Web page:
California's drought has created new playbooks for landscaping and gardening in the Southland, and rose care is no exception.
We turned to Tom Carruth — rose curator at Huntington Library, Art Collections and Botanical Gardens in San Marino — for some advice and what to do now to ensure healthy blooms come spring and beyond. Carruth oversees the care of more than 2,500 rose bushes at the famous gardens. And he's developed some surprising, rule-breaking hacks to keep the plants flourishing during our searing summers.
Roses are hardier than you'd think, even in a drought, Carruth said. But the long dry heat has introduced a nearly invisible, heat-loving predator called chilli thrips from South Central Asia.
Chilli thrips attack the tender growing tips of many plants, Carruth said, leaving branches that look stripped and burned and blossoms stunted and singed. "The adults are so small they can fly 60 feet in the wind currents," he said, "and when we hit triple-digit temperatures, their numbers seem to explode."
Desperate times required some experimental rule-breaking to save the Huntington's — and your — roses. Here's what you can do now:
Water from above
The old rule has been to water roses at their base, to reduce mildew and other diseases, but that's more of an issue in wetter climes, Carruth said. The Huntington now uses sprinklers at least 3 feet high to water its roses in the early morning twice a week, for about 20 minutes. Deep, infrequent soakings help the roses develop strong roots, he said, and the overhead shower helps cool down the plants and wash off dust. Bonus point: "We haven't had one problem with spider mites since we began."
Get rid of the old mulch and bring lots of the new
It used to be that old mulch was covered by new, but in their quest to destroy predators, Huntington gardeners basically strip their rose beds clean every January — removing every leaf from the plants and raking up every speck of old mulch to eliminate any hiding places for pests and disease.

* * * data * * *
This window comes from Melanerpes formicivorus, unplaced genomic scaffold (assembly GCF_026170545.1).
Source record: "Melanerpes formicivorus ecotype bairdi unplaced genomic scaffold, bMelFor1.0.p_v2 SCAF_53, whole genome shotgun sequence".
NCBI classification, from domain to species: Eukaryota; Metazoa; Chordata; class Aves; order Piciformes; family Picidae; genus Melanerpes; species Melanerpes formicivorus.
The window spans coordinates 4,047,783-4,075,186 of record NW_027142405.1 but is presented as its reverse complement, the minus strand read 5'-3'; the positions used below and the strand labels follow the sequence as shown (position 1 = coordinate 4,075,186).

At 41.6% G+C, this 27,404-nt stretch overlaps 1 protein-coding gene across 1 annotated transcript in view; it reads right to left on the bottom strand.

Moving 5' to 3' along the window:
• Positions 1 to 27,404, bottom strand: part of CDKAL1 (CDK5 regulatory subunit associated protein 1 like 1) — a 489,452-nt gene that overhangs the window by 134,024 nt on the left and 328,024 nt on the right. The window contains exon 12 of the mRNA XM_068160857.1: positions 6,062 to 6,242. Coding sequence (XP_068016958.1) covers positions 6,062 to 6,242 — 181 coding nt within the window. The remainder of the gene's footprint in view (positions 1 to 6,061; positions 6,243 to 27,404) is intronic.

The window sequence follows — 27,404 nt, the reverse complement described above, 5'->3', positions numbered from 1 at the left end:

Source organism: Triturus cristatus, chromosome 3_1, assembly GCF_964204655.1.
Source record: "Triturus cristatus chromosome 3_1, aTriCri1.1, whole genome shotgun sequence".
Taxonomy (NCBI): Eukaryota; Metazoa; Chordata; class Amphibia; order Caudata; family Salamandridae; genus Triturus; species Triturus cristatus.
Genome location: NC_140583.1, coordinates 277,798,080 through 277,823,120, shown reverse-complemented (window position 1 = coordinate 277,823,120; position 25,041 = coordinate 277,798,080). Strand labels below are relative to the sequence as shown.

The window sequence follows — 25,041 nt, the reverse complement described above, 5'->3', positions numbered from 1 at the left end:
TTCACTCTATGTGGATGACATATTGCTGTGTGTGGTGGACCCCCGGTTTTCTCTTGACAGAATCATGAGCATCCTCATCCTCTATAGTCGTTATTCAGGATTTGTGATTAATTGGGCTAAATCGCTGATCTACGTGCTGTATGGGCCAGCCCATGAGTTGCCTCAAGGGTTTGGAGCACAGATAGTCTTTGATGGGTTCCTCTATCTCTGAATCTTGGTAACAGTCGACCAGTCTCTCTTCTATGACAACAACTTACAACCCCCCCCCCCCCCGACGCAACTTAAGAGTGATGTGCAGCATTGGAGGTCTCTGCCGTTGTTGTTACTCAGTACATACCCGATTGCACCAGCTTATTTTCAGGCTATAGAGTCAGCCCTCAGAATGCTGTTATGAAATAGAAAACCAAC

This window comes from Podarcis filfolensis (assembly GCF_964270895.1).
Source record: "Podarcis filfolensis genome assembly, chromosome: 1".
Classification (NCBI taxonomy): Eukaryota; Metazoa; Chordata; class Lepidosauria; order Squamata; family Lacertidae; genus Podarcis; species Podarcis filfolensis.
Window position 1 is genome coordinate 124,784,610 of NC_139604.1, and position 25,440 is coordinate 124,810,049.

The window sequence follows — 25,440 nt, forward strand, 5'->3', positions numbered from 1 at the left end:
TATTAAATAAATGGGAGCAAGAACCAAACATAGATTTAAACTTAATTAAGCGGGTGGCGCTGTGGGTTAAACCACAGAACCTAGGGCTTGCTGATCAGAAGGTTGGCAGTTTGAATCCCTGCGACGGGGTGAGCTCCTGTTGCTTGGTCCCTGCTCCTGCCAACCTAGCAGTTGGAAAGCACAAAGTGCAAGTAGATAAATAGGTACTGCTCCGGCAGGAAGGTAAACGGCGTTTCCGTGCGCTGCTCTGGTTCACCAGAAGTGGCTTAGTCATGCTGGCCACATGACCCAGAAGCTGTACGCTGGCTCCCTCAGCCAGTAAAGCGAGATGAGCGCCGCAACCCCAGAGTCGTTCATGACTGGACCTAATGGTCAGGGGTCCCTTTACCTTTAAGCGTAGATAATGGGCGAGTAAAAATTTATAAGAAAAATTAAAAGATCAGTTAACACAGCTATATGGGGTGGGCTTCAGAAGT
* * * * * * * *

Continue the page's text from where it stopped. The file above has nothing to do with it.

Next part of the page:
Be sure to apply 3 to 4 inches of new mulch, to discourage weeds and help keep the rose roots cool, Carruth said. The Huntington makes its own compost from acres of trimmings, but for home gardeners Carruth recommends wood bark, "the bigger the chunks the better." Avoid mulches that contain pine, eucalyptus, palm or bamboo, he said. "If you notice those trees, things don't like to grow under them."
Go organic but be prepared to spray
The Huntington's gardens have been organic for some time, but in his battle against chilli thrips, Carruth has bent his no-spray rule with spinosad, a natural insecticide made by a soil bacterium. Spinosad works, Carruth said, and is readily available under many brand names. But it's also toxic to bees, he said, so the gardens only spray during the hottest months and late in the day when bees are less likely to be out.
The gardens are also experimenting with two organic soil treatments — a beneficial fungus called Beauveria bassiana and a beneficial nematode called Steinernema feltiae, Carruth said, but no verdict yet.
After the roses are pruned in January and new growth begins to emerge in February, Carruth feeds all the roses with Scott's Natural Lawn Food, an organic granular lawn fertilizer. During the warm months, Huntington gardeners also spray their rose plants with organic liquid fertilizers every six weeks in the early morning. "We find it hardens the foliage and helps them withstand the drought conditions," Carruth said.
The cannabis-rose connection
Gardeners can learn a lot from the hydroponic growing techniques developed by California's cannabis growers, who use organic liquid fertilizers to safely and efficiently feed their plants, said Carruth.
The Huntington's foliar spray for roses is a blend of liquid seaweed/kelp emulsion and a liquid fertilizer called Verde by Humboldt Nutrients, available online or at hydroponic stores or nurseries. The recipe is like making chili, Carruth joked. "The quantities can vary, but the ingredients all give you gas."